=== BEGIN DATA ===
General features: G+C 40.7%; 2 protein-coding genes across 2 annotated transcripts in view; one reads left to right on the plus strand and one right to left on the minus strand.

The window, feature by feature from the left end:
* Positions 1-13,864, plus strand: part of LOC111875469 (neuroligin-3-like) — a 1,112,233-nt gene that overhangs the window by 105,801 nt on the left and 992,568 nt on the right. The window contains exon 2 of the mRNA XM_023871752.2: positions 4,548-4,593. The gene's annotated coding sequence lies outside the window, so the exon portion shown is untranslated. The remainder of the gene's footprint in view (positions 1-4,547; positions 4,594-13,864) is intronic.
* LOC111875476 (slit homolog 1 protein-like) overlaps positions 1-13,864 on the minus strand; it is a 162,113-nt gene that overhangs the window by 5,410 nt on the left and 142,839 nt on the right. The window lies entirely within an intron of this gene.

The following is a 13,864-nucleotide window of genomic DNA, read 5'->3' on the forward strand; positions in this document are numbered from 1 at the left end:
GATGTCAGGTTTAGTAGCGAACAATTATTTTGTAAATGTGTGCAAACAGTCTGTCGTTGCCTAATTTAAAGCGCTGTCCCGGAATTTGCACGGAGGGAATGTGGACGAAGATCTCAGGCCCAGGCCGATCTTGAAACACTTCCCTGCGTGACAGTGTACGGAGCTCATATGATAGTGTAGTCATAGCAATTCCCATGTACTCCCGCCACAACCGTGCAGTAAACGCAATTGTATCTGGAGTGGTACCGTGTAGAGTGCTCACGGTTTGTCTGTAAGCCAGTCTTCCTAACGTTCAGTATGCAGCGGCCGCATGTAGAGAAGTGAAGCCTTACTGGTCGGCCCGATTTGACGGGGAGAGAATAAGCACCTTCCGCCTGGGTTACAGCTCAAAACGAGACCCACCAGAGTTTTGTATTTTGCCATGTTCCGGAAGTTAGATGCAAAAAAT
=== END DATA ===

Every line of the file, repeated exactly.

General features: G+C 40.7%; 2 protein-coding genes across 2 annotated transcripts in view; one reads left to right on the plus strand and one right to left on the minus strand.

The window, feature by feature from the left end:
* Positions 1-13,864, plus strand: part of LOC111875469 (neuroligin-3-like) — a 1,112,233-nt gene that overhangs the window by 105,801 nt on the left and 992,568 nt on the right. The window contains exon 2 of the mRNA XM_023871752.2: positions 4,548-4,593. The gene's annotated coding sequence lies outside the window, so the exon portion shown is untranslated. The remainder of the gene's footprint in view (positions 1-4,547; positions 4,594-13,864) is intronic.
* LOC111875476 (slit homolog 1 protein-like) overlaps positions 1-13,864 on the minus strand; it is a 162,113-nt gene that overhangs the window by 5,410 nt on the left and 142,839 nt on the right. The window lies entirely within an intron of this gene.

The following is a 13,864-nucleotide window of genomic DNA, read 5'->3' on the forward strand; positions in this document are numbered from 1 at the left end:
GATGTCAGGTTTAGTAGCGAACAATTATTTTGTAAATGTGTGCAAACAGTCTGTCGTTGCCTAATTTAAAGCGCTGTCCCGGAATTTGCACGGAGGGAATGTGGACGAAGATCTCAGGCCCAGGCCGATCTTGAAACACTTCCCTGCGTGACAGTGTACGGAGCTCATATGATAGTGTAGTCATAGCAATTCCCATGTACTCCCGCCACAACCGTGCAGTAAACGCAATTGTATCTGGAGTGGTACCGTGTAGAGTGCTCACGGTTTGTCTGTAAGCCAGTCTTCCTAACGTTCAGTATGCAGCGGCCGCATGTAGAGAAGTGAAGCCTTACTGGTCGGCCCGATTTGACGGGGAGAGAATAAGCACCTTCCGCCTGGGTTACAGCTCAAAACGAGACCCACCAGAGTTTTGTATTTTGCCATGTTCCGGAAGTTAGATGCAAAAAAT